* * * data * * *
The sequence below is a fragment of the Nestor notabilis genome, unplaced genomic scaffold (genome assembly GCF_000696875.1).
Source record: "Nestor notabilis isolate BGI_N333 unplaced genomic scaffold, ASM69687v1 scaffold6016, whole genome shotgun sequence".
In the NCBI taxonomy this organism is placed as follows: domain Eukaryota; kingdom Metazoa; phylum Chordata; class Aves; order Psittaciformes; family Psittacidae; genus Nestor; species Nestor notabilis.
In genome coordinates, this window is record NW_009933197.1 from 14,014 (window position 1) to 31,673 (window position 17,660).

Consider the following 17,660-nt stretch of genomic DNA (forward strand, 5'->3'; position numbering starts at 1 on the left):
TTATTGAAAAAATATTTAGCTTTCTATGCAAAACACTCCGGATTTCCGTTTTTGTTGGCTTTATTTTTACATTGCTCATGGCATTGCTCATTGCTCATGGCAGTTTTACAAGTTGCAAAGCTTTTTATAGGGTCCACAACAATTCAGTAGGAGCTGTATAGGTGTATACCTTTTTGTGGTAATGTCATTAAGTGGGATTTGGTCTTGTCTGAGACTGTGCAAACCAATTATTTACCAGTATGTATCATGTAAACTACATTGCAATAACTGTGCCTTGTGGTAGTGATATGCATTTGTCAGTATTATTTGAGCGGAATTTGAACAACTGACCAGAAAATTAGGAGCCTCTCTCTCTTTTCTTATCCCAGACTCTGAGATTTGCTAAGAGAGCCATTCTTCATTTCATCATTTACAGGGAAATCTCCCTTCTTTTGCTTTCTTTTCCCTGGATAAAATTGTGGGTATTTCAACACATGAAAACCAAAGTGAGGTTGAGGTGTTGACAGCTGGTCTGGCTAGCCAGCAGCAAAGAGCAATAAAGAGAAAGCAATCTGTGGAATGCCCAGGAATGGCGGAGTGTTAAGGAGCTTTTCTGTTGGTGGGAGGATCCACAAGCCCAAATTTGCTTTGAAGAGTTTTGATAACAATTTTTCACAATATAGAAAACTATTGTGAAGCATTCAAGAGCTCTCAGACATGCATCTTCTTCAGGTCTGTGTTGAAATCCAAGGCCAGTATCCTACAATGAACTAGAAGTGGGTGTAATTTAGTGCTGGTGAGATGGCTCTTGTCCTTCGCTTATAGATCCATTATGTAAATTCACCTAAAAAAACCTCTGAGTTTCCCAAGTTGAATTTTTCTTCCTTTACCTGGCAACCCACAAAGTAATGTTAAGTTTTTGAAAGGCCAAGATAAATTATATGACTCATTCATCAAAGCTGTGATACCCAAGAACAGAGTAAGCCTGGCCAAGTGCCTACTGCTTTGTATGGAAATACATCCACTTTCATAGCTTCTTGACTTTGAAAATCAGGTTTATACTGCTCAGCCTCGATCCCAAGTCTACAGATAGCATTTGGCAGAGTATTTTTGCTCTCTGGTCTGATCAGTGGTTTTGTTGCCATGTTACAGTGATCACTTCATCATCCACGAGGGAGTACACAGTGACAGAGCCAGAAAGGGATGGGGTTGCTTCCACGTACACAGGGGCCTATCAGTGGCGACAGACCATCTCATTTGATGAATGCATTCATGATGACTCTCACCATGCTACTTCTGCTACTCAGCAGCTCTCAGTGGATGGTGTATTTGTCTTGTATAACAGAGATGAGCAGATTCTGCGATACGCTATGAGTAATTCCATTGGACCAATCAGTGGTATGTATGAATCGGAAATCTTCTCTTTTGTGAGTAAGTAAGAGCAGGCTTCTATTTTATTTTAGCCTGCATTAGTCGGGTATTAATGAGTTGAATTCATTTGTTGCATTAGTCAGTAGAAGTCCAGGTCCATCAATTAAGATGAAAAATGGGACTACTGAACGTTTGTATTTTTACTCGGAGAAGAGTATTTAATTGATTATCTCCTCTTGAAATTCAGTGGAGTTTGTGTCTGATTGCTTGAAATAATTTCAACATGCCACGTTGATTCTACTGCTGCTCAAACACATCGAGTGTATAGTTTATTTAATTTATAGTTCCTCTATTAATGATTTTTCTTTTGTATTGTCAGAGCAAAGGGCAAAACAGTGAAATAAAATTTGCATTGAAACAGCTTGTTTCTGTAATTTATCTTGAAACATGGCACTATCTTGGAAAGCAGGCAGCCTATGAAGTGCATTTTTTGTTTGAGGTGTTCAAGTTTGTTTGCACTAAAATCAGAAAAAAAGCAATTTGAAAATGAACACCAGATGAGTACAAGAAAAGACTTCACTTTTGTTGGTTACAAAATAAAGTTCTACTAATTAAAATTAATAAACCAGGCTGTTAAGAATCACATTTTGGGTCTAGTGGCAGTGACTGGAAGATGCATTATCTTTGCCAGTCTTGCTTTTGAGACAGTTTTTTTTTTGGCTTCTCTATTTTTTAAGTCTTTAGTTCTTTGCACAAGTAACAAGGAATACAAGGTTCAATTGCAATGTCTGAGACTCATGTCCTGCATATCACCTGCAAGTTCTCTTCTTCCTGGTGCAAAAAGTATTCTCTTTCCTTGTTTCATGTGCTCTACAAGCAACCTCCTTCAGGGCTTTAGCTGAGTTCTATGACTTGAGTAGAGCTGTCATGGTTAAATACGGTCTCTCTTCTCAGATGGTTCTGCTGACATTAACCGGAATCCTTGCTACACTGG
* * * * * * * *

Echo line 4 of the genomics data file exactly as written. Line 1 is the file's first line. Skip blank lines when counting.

In genome coordinates, this window is record NW_009933197.1 from 14,014 (window position 1) to 31,673 (window position 17,660).